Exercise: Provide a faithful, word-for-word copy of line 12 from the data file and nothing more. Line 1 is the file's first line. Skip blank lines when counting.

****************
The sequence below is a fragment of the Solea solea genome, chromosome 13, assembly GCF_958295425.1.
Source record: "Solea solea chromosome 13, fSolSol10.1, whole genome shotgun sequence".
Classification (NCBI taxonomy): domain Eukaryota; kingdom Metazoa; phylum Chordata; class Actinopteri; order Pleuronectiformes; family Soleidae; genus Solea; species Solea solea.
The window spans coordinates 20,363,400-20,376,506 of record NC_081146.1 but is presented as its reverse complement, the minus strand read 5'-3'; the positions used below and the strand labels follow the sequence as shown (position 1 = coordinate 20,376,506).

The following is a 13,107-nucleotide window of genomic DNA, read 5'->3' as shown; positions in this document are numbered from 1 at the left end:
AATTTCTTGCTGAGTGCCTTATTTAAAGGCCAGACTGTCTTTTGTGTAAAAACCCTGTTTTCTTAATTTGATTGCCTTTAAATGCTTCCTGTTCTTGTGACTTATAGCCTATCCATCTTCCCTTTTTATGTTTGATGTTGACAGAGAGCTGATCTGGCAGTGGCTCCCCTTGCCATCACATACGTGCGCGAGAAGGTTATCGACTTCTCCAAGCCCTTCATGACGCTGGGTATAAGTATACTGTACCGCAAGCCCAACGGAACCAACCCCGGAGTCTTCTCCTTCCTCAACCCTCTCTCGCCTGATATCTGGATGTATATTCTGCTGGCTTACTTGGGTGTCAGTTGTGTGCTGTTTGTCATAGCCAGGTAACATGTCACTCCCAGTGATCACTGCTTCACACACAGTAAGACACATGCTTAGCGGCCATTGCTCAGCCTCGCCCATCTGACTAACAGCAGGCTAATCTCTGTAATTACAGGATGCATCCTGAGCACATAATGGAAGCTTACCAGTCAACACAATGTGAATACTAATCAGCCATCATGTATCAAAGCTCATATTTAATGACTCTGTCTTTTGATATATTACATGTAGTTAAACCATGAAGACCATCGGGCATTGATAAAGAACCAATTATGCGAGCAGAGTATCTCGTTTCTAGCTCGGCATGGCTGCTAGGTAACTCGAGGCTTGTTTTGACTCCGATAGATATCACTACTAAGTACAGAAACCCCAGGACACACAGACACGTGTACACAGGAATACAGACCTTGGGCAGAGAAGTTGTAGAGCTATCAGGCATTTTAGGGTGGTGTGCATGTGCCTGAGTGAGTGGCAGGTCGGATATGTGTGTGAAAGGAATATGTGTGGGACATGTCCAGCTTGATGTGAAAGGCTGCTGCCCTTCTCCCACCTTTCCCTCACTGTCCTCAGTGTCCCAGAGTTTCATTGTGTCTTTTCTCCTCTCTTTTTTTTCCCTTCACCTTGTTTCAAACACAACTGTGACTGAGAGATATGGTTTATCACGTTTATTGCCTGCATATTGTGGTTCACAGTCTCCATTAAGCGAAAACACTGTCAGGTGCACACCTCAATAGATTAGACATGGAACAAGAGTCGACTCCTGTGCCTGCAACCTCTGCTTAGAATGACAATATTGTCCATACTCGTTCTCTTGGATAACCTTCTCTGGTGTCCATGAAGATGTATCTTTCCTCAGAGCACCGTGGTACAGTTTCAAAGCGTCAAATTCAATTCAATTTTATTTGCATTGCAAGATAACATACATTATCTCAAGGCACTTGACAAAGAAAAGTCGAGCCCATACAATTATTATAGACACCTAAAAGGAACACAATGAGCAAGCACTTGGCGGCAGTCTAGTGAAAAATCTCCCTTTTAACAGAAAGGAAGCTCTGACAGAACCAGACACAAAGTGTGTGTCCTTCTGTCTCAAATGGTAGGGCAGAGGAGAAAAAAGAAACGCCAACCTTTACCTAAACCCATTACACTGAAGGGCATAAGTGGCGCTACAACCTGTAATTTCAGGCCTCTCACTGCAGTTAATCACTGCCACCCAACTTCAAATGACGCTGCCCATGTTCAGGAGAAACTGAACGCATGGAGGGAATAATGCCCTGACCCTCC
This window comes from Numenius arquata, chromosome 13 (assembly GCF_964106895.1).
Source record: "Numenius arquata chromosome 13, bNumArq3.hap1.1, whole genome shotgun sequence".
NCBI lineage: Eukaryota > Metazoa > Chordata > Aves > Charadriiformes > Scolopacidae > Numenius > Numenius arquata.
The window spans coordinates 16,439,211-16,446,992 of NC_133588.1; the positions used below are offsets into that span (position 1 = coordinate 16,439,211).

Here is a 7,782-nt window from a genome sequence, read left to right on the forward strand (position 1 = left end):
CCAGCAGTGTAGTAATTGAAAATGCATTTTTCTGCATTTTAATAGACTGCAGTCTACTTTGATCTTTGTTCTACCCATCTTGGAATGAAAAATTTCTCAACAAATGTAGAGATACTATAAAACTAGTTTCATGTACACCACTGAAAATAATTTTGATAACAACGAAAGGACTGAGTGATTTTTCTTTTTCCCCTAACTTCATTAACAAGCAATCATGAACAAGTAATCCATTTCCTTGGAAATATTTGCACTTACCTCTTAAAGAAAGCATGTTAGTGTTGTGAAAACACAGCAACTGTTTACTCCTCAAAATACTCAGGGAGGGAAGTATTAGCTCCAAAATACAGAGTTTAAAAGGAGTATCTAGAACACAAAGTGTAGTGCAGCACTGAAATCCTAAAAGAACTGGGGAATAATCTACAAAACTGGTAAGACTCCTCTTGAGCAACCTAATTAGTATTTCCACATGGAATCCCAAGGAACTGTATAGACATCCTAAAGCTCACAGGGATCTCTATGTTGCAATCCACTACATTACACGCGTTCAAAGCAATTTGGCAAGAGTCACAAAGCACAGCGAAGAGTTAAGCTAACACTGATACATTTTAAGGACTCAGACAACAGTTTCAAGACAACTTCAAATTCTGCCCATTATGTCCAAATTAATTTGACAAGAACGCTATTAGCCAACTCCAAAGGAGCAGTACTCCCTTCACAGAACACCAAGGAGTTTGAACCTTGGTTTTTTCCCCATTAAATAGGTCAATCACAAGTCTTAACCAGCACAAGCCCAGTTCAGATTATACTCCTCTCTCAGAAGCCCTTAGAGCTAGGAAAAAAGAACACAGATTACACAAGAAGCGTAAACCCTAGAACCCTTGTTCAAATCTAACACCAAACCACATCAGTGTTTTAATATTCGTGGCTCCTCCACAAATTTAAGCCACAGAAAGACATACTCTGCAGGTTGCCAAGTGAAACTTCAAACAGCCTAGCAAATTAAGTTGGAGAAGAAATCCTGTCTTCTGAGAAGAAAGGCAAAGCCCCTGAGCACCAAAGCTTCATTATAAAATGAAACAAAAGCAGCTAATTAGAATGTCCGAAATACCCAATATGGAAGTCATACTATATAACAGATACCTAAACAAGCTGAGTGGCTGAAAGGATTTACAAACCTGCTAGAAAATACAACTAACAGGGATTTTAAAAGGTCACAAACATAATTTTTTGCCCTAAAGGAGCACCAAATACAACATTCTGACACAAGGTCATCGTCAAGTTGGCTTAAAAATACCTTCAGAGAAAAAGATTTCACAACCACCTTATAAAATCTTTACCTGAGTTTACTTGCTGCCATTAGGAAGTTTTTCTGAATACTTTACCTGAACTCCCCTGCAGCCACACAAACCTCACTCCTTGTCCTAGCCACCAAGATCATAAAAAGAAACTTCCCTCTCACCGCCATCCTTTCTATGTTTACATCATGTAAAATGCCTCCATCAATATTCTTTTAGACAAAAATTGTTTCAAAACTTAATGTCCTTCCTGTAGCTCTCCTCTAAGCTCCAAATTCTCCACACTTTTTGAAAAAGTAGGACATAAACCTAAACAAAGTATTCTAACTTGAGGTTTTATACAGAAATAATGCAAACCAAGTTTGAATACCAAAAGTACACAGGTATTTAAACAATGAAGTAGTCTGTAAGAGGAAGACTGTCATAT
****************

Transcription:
CCAGCAGTGTAGTAATTGAAAATGCATTTTTCTGCATTTTAATAGACTGCAGTCTACTTTGATCTTTGTTCTACCCATCTTGGAATGAAAAATTTCTCAACAAATGTAGAGATACTATAAAACTAGTTTCATGTACACCACTGAAAATAATTTTGATAACAACGAAAGGACTGAGTGATTTTTCTTTTTCCCCTAACTTCATTAACAAGCAATCATGAACAAGTAATCCATTTCCTTGGAAATATTTGCACTTACCTCTTAAAGAAAGCATGTTAGTGTTGTGAAAACACAGCAACTGTTTACTCCTCAAAATACTCAGGGAGGGAAGTATTAGCTCCAAAATACAGAGTTTAAAAGGAGTATCTAGAACACAAAGTGTAGTGCAGCACTGAAATCCTAAAAGAACTGGGGAATAATCTACAAAACTGGTAAGACTCCTCTTGAGCAACCTAATTAGTATTTCCACATGGAATCCCAAGGAACTGTATAGACATCCTAAAGCTCACAGGGATCTCTATGTTGCAATCCACTACATTACACGCGTTCAAAGCAATTTGGCAAGAGTCACAAAGCACAGCGAAGAGTTAAGCTAACACTGATACATTTTAAGGACTCAGACAACAGTTTCAAGACAACTTCAAATTCTGCCCATTATGTCCAAATTAATTTGACAAGAACGCTATTAGCCAACTCCAAAGGAGCAGTACTCCCTTCACAGAACACCAAGGAGTTTGAACCTTGGTTTTTTCCCCATTAAATAGGTCAATCACAAGTCTTAACCAGCACAAGCCCAGTTCAGATTATACTCCTCTCTCAGAAGCCCTTAGAGCTAGGAAAAAAGAACACAGATTACACAAGAAGCGTAAACCCTAGAACCCTTGTTCAAATCTAACACCAAACCACATCAGTGTTTTAATATTCGTGGCTCCTCCACAAATTTAAGCCACAGAAAGACATACTCTGCAGGTTGCCAAGTGAAACTTCAAACAGCCTAGCAAATTAAGTTGGAGAAGAAATCCTGTCTTCTGAGAAGAAAGGCAAAGCCCCTGAGCACCAAAGCTTCATTATAAAATGAAACAAAAGCAGCTAATTAGAATGTCCGAAATACCCAATATGGAAGTCATACTATATAACAGATACCTAAACAAGCTGAGTGGCTGAAAGGATTTACAAACCTGCTAGAAAATACAACTAACAGGGATTTTAAAAGGTCACAAACATAATTTTTTGCCCTAAAGGAGCACCAAATACAACATTCTGACACAAGGTCATCGTCAAGTTGGCTTAAAAATACCTTCAGAGAAAAAGATTTCACAACCACCTTATAAAATCTTTACCTGAGTTTACTTGCTGCCATTAGGAAGTTTTTCTGAATACTTTACCTGAACTCCCCTGCAGCCACACAAACCTCACTCCTTGTCCTAGCCACCAAGATCATAAAAAGAAACTTCCCTCTCACCGCCATCCTTTCTATGTTTACATCATGTAAAATGCCTCCATCAATATTCTTTTAGACAAAAATTGTTTCAAAACTTAATGTCCTTCCTGTAGCTCTCCTCTAAGCTCCAAATTCTCCACACTTTTTGAAAAAGTAGGACATAAACCTAAACAAAGTATTCTAACTTGAGGTTTTATACAGAAATAATGCAAACCAAGTTTGAATACCAAAAGTACACAGGTATTTAAACAATGAAGTAGTCTGTAAGAGGAAGACTGTCATAT